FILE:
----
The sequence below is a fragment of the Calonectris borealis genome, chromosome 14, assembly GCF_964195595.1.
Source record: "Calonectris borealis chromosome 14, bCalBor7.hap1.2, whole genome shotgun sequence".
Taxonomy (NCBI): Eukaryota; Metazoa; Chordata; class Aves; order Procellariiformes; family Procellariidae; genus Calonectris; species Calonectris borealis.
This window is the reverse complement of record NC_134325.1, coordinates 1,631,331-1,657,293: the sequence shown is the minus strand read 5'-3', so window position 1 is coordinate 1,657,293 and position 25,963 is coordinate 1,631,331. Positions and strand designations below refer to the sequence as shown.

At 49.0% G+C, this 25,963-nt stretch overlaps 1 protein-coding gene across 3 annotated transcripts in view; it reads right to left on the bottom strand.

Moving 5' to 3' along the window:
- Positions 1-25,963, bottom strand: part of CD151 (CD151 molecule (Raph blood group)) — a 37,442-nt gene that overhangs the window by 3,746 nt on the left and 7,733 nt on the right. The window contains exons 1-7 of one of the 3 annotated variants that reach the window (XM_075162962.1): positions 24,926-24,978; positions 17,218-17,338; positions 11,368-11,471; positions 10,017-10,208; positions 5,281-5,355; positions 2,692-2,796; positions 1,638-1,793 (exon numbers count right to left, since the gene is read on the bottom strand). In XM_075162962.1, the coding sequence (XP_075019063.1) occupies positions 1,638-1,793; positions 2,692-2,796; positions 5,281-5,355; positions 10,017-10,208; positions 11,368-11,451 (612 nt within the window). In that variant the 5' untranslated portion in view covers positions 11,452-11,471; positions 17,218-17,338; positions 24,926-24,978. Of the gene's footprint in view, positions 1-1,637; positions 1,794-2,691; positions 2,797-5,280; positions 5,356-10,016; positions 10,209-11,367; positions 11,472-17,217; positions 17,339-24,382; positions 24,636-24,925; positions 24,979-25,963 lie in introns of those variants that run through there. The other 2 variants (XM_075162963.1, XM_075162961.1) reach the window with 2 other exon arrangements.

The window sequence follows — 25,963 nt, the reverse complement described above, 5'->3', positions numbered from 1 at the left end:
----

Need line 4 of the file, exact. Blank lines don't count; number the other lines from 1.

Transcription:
This window is the reverse complement of record NC_134325.1, coordinates 1,631,331-1,657,293: the sequence shown is the minus strand read 5'-3', so window position 1 is coordinate 1,657,293 and position 25,963 is coordinate 1,631,331. Positions and strand designations below refer to the sequence as shown.